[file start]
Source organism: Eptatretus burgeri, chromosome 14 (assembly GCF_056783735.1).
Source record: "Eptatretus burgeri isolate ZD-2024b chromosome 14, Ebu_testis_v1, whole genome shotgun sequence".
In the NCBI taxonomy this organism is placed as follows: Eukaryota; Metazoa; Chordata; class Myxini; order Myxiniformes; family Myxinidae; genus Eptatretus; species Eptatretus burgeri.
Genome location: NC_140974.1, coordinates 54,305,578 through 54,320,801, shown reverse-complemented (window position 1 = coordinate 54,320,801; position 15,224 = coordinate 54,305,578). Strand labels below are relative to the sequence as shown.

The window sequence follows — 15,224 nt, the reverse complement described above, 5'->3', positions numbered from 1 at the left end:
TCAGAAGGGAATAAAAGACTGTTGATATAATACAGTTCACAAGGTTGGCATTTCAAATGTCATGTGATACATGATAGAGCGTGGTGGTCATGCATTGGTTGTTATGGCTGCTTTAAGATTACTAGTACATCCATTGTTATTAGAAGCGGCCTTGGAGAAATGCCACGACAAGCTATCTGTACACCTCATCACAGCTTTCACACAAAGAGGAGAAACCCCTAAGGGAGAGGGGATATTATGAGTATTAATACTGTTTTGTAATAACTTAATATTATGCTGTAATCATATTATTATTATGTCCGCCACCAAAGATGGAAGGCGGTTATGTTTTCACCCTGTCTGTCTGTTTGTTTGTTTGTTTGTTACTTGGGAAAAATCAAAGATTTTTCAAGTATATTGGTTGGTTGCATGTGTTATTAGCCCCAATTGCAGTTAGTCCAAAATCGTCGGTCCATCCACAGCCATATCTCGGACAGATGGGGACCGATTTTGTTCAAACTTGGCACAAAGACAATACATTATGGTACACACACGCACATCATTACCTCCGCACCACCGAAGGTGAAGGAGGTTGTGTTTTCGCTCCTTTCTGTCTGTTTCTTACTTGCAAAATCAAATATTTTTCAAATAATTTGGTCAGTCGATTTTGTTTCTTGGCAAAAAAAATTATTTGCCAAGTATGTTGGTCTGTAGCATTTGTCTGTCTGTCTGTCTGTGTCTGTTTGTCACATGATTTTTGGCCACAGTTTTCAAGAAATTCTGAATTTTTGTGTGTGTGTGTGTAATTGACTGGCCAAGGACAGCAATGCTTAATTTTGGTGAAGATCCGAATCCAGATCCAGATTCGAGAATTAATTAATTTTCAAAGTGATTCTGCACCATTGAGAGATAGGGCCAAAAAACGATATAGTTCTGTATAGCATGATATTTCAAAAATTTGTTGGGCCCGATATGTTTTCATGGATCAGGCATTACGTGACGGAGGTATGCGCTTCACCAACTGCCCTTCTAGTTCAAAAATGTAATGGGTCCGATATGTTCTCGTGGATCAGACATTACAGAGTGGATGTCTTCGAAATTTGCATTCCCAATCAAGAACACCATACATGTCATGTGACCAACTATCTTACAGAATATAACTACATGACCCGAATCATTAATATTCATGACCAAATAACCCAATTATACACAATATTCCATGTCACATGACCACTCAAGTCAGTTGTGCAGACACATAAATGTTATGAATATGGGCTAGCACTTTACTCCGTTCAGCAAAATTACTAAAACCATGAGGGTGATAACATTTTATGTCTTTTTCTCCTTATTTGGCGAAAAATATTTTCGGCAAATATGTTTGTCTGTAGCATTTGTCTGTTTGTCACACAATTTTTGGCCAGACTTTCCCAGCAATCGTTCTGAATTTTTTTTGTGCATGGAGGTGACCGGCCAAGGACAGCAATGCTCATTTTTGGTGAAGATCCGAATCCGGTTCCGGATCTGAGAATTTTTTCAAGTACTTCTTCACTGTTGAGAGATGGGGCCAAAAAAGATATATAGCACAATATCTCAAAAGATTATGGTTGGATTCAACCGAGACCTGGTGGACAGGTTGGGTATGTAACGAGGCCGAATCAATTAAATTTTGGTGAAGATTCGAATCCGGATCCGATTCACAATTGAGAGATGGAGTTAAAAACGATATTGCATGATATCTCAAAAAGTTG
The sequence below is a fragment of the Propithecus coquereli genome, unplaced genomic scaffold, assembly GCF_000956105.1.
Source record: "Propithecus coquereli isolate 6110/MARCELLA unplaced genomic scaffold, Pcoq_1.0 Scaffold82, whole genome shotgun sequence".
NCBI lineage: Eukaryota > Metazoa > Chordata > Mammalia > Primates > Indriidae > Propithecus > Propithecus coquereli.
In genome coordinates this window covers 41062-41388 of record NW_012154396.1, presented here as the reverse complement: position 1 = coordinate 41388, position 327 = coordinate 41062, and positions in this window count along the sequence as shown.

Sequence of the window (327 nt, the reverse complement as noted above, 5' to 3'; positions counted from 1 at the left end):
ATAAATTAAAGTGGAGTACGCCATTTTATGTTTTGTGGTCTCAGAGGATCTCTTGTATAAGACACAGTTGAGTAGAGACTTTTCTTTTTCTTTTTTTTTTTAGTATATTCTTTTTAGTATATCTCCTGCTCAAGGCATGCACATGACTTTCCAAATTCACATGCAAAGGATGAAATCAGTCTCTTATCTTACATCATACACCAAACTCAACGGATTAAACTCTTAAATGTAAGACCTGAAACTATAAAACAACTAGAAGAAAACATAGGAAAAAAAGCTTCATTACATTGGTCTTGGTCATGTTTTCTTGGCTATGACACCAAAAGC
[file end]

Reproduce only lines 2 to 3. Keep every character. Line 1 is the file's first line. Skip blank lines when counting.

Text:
Source record: "Eptatretus burgeri isolate ZD-2024b chromosome 14, Ebu_testis_v1, whole genome shotgun sequence".
In the NCBI taxonomy this organism is placed as follows: Eukaryota; Metazoa; Chordata; class Myxini; order Myxiniformes; family Myxinidae; genus Eptatretus; species Eptatretus burgeri.